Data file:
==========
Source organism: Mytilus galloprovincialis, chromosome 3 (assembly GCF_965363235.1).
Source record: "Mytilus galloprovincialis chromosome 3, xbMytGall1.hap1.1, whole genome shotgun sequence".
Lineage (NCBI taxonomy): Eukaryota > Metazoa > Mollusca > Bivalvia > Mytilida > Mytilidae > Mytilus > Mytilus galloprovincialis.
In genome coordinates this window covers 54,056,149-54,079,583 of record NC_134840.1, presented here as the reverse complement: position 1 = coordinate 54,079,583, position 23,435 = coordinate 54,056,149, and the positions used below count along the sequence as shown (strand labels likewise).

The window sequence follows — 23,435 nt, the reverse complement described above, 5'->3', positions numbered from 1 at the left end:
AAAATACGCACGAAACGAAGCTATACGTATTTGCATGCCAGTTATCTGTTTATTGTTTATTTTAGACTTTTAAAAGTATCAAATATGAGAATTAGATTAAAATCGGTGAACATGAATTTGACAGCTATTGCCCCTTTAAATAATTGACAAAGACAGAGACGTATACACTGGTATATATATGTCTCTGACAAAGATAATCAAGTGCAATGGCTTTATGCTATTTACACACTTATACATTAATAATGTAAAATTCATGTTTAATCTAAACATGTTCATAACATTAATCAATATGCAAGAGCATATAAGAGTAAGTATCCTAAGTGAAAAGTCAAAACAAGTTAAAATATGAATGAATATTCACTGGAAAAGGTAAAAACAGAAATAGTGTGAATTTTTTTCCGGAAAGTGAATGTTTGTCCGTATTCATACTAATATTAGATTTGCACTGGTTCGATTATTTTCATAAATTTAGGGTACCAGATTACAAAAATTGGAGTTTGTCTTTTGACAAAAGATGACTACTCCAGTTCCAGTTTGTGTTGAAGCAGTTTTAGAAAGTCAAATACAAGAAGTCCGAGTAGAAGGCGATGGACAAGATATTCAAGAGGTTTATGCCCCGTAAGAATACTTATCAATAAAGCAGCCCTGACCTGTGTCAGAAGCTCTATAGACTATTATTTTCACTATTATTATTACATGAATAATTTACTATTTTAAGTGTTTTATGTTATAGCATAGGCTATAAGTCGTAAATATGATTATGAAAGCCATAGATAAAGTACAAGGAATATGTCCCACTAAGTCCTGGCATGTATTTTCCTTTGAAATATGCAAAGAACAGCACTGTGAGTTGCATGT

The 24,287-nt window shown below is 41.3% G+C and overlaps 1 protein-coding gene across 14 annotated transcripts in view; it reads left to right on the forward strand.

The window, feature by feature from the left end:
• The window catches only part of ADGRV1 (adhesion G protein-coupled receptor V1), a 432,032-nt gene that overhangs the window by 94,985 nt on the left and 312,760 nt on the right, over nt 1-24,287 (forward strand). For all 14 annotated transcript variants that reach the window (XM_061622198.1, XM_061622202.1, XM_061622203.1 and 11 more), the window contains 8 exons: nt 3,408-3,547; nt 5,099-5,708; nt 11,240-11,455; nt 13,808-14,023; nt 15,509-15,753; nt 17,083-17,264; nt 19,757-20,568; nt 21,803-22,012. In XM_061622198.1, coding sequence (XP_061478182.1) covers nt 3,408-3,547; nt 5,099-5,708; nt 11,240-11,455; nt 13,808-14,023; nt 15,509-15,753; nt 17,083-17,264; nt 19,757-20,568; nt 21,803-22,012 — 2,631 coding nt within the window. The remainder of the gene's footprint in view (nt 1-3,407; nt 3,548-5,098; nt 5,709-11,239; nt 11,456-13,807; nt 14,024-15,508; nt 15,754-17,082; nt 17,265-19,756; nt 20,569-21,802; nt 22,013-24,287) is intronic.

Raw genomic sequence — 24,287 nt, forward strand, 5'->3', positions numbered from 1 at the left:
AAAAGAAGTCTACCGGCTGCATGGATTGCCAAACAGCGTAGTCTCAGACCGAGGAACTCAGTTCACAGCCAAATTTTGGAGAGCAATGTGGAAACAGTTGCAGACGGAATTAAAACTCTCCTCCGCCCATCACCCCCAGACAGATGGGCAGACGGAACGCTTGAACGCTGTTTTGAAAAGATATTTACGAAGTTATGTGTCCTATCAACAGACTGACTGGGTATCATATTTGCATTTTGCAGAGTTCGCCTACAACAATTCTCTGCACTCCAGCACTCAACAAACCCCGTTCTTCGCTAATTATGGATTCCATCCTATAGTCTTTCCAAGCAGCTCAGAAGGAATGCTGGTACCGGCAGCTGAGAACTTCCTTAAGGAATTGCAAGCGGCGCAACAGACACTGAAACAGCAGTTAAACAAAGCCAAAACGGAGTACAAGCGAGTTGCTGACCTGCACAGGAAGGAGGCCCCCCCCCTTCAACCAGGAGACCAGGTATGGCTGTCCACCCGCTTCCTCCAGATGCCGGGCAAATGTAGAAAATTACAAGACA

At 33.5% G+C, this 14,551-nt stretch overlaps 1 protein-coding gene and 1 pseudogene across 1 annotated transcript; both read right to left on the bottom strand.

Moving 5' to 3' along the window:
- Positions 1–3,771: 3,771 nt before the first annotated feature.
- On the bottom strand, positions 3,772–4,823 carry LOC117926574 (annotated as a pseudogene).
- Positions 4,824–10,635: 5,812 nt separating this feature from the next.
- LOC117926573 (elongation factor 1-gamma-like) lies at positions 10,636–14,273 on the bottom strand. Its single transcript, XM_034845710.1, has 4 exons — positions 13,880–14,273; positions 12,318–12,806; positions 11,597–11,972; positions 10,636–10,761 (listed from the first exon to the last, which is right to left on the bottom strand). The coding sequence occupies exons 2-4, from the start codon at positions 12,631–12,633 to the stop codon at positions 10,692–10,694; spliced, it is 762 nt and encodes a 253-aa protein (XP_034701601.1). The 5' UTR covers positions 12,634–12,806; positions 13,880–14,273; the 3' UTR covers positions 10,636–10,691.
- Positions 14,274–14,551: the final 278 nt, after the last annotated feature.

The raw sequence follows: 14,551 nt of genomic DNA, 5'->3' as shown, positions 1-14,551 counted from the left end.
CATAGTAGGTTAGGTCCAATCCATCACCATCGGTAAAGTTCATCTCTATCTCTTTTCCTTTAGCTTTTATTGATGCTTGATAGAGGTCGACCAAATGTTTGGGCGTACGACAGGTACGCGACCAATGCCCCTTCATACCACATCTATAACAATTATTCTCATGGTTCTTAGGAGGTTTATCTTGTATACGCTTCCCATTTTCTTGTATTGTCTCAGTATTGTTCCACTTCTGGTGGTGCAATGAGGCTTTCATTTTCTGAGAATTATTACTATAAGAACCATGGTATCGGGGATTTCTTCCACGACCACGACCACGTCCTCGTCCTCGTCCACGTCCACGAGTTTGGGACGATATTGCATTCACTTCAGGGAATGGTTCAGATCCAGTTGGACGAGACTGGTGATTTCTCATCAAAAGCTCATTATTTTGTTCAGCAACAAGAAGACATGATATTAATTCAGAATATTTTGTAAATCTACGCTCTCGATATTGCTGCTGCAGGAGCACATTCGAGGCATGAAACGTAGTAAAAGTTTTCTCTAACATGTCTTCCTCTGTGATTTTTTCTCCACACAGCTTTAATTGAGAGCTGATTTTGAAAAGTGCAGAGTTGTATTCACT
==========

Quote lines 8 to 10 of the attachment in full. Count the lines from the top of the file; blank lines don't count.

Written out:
The window, feature by feature from the left end:
• The window catches only part of ADGRV1 (adhesion G protein-coupled receptor V1), a 432,032-nt gene that overhangs the window by 94,985 nt on the left and 312,760 nt on the right, over nt 1-24,287 (forward strand). For all 14 annotated transcript variants that reach the window (XM_061622198.1, XM_061622202.1, XM_061622203.1 and 11 more), the window contains 8 exons: nt 3,408-3,547; nt 5,099-5,708; nt 11,240-11,455; nt 13,808-14,023; nt 15,509-15,753; nt 17,083-17,264; nt 19,757-20,568; nt 21,803-22,012. In XM_061622198.1, coding sequence (XP_061478182.1) covers nt 3,408-3,547; nt 5,099-5,708; nt 11,240-11,455; nt 13,808-14,023; nt 15,509-15,753; nt 17,083-17,264; nt 19,757-20,568; nt 21,803-22,012 — 2,631 coding nt within the window. The remainder of the gene's footprint in view (nt 1-3,407; nt 3,548-5,098; nt 5,709-11,239; nt 11,456-13,807; nt 14,024-15,508; nt 15,754-17,082; nt 17,265-19,756; nt 20,569-21,802; nt 22,013-24,287) is intronic.

Raw genomic sequence — 24,287 nt, forward strand, 5'->3', positions numbered from 1 at the left: